Australia's Future in the Asian-Pacific Economy: A Japanese View
Kinugasa, Tatsuo, The Economic and Labour Relations Review : ELRR
1. The Problem
Australia has one of the world's highest per capita incomes supported by rich agricultural and mineral resources. Moreover, it is adjacent to one of the fastest growing areas in the world.
After World War 2, in the Asian-Pacific region, Japan, Korea, Taiwan, Hong Kong and Singapore developed rapidly and now the other ASEAN countries are also growing rapidly. Surrounded by these rapid growth countries, Australia has been a "lucky country". But it is doubtful whether in future Australia will still be a "lucky country" unless it can implement policies to achieve economic allies, sustainable success and prosperity within the Asia-Pacific region.
This article considers what should be the leading industries of the Australian economy in future. This will be considered not just from the point of view of the bilateral Australia-Japan relationship, but in the broad framework of multilateral relations among the countries of Asia and Pacific Basin.
Encel (1976, p.318) has summarised Australia's situation under the following seven headings.
* A plantation or colonial economy;
* A high level of dependence on government, through public enterprise, regulation, protection and incentives;
* A high level of overseas investment and ownership;
* The dependence of prosperity on export income from primary products, i.e. farm products and minerals;
* A high standard of living, protected by a wide variety of politico --legal devices;
* Industrial activity characterised by small and medium-sized enterprises;
* A high level of concentration of ownership and control of industry and finance;
Beside these, we can add three further points:
* Shortage of labour at various stages of economic development; One of the largest Australian economic restrictions can be described as the following inequality. There are a lot of natural resources, some capital and only limited labour.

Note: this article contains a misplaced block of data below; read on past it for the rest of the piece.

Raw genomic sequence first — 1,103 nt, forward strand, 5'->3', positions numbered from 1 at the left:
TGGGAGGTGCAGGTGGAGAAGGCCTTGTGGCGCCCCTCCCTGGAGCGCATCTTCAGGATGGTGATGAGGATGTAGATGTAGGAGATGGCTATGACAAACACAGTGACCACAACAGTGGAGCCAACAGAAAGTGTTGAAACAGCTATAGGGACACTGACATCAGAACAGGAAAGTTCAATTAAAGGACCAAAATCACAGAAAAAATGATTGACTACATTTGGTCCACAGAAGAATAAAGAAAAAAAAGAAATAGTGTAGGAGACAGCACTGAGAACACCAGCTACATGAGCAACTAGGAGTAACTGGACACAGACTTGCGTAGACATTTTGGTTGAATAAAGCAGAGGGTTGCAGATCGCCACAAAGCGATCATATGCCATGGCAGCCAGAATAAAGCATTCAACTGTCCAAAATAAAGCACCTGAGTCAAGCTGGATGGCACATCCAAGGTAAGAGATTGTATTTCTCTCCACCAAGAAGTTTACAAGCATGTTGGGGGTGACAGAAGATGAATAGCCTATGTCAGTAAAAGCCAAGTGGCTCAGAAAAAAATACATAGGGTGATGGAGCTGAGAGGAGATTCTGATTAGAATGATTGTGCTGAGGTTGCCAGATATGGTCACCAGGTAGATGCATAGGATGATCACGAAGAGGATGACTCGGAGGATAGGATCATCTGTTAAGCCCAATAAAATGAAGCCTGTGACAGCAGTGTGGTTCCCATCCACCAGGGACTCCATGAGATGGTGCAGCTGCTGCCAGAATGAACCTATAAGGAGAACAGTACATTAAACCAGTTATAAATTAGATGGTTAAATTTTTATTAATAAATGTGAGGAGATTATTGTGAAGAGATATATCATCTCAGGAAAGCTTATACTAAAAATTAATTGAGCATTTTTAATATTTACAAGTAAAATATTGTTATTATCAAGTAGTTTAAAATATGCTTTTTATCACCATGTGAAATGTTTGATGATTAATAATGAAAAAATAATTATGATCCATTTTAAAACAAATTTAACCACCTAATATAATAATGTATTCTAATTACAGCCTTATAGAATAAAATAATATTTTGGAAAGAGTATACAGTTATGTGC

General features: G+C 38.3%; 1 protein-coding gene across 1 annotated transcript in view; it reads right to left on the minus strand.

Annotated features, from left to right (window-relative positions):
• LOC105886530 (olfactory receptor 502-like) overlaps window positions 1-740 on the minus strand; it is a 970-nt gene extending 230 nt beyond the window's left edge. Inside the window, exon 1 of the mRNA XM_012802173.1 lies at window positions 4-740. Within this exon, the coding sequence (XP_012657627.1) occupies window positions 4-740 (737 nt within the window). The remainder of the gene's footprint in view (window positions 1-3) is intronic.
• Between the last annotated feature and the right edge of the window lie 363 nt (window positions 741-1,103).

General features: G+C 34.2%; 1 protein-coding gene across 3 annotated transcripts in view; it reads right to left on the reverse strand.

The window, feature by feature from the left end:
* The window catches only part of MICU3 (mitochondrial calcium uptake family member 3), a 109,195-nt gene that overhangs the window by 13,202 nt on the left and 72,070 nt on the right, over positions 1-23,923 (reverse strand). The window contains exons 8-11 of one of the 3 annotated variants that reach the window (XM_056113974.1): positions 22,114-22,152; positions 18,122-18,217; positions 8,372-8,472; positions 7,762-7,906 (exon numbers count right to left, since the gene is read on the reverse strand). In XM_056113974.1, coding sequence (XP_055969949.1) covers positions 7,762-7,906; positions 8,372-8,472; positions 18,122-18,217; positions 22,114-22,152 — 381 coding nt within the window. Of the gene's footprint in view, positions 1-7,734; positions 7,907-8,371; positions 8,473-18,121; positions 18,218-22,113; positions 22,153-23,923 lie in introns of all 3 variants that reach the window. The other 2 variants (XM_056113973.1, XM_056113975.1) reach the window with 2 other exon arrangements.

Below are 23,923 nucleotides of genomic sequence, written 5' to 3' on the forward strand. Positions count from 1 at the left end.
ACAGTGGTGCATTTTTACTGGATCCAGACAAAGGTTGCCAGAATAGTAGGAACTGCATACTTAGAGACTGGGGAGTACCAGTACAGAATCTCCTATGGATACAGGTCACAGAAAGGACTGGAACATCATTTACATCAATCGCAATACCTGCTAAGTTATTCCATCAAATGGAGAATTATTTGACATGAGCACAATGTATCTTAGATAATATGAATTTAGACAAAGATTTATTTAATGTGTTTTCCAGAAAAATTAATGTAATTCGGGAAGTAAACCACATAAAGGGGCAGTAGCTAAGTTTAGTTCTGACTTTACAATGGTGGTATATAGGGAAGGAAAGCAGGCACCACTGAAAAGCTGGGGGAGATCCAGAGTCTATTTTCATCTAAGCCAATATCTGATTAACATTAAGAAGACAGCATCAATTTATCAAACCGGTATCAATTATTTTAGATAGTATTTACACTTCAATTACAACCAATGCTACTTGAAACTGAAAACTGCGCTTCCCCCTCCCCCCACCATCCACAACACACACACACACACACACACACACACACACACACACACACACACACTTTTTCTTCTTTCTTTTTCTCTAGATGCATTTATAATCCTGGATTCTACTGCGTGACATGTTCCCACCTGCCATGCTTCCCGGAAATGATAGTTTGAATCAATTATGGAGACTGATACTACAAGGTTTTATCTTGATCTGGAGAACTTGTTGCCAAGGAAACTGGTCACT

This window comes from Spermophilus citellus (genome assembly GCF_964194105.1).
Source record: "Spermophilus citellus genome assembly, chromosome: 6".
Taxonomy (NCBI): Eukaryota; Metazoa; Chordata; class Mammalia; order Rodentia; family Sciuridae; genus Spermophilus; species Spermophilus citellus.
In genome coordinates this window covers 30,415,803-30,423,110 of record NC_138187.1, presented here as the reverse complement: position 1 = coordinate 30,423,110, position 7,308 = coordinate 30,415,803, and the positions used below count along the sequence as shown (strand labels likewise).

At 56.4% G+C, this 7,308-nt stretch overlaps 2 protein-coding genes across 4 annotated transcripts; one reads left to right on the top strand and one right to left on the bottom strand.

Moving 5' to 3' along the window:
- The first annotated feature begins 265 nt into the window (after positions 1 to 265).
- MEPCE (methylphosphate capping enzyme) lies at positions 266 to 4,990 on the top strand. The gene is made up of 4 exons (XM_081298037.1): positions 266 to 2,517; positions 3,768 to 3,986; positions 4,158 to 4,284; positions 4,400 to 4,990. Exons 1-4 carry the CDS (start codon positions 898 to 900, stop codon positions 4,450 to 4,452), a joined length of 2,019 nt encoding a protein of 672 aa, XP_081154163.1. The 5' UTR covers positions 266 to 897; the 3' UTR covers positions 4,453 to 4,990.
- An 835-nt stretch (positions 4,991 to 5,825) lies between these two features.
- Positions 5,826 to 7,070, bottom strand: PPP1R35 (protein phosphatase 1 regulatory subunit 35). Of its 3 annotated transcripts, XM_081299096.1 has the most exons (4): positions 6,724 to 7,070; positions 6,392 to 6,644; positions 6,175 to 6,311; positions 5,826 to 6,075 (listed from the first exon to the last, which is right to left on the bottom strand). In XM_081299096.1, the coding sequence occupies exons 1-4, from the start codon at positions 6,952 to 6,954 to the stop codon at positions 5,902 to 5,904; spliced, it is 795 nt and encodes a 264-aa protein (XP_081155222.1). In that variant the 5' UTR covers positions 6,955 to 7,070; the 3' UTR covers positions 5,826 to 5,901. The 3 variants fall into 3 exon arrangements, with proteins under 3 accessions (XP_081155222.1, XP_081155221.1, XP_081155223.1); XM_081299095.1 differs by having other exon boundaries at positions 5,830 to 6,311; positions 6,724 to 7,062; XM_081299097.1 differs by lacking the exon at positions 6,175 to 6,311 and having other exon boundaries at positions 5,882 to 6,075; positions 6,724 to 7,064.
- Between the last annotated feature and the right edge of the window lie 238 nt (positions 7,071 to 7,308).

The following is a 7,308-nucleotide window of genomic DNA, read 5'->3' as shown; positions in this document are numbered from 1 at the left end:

* Predominantly a service-oriented economy; From the beginning of the 20th century, industrialisation has not developed as much as might be expected. Australia's share of manufacturing in GDP is among the lowest of all industrial countries. Australia has the largest share of employment in services among the industrial countries with the exception of Canada and the US.
* Australia may be characterised as being physically located in Asia, but still European in spirit.
Under this environment, the Australian government needs to manage the economy. This article is not concerned with short run economic management, but with strategies to improve Australia's economic competitiveness in the medium to long run so that continued growth and prosperity is ensured. Australian primary industry (the mining and farm sector) is a leading exporting industry with international competitive force. However, in the long time horizon, resource exporting countries can not maintain an advantageous position vis a vis manufactured goods exporting countries. For example while Australia was able to expand rapidly its food and ore exports to Japan, Japan became a leading supplier of manufactures to Australia. The expansion of trade was managed by the Japanese and it was backed by the Japanese investment in Australia. In Australia the manufacturing sector has not grown autonomously, because of the small operating scale that manufacturers can attain in the country's small and isolated markets. The growth that did occur was largely due to various incentives to foreign real investment.
As is well known, until the first half of the 20th century, Australia (together with Argentina, Canada, New Zealand and South Africa) were linked with the international economy as a result of growing European demand for food and raw materials. In the latter half of the 20th century, Australia still continues to be a highly efficient producer of commodities such as wool, coal, grain, iron ore and base metals, but exports now more to the Asia-Pacific region. …